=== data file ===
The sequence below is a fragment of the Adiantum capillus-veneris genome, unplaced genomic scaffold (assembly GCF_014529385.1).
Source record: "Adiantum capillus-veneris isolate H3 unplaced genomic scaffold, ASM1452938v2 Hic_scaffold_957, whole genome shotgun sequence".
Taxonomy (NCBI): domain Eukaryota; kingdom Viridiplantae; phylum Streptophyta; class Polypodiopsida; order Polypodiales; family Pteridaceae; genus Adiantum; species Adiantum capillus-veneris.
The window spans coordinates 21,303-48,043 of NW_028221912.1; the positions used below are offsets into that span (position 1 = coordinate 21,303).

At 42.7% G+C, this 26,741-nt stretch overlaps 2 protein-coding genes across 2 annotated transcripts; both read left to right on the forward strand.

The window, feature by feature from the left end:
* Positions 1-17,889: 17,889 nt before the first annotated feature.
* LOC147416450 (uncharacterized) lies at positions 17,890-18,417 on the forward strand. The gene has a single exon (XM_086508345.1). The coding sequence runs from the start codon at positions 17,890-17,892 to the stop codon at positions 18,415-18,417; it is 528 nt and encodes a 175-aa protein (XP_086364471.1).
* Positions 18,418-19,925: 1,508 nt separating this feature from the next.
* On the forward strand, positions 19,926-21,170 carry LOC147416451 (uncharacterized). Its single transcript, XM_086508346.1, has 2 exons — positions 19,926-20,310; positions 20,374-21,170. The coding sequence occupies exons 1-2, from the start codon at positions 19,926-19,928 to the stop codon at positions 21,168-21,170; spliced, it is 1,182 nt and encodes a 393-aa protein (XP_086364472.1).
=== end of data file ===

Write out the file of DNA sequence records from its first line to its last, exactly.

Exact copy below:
The sequence below is a fragment of the Adiantum capillus-veneris genome, unplaced genomic scaffold (assembly GCF_014529385.1).
Source record: "Adiantum capillus-veneris isolate H3 unplaced genomic scaffold, ASM1452938v2 Hic_scaffold_957, whole genome shotgun sequence".
Taxonomy (NCBI): domain Eukaryota; kingdom Viridiplantae; phylum Streptophyta; class Polypodiopsida; order Polypodiales; family Pteridaceae; genus Adiantum; species Adiantum capillus-veneris.
The window spans coordinates 21,303-48,043 of NW_028221912.1; the positions used below are offsets into that span (position 1 = coordinate 21,303).

At 42.7% G+C, this 26,741-nt stretch overlaps 2 protein-coding genes across 2 annotated transcripts; both read left to right on the forward strand.

The window, feature by feature from the left end:
* Positions 1-17,889: 17,889 nt before the first annotated feature.
* LOC147416450 (uncharacterized) lies at positions 17,890-18,417 on the forward strand. The gene has a single exon (XM_086508345.1). The coding sequence runs from the start codon at positions 17,890-17,892 to the stop codon at positions 18,415-18,417; it is 528 nt and encodes a 175-aa protein (XP_086364471.1).
* Positions 18,418-19,925: 1,508 nt separating this feature from the next.
* On the forward strand, positions 19,926-21,170 carry LOC147416451 (uncharacterized). Its single transcript, XM_086508346.1, has 2 exons — positions 19,926-20,310; positions 20,374-21,170. The coding sequence occupies exons 1-2, from the start codon at positions 19,926-19,928 to the stop codon at positions 21,168-21,170; spliced, it is 1,182 nt and encodes a 393-aa protein (XP_086364472.1).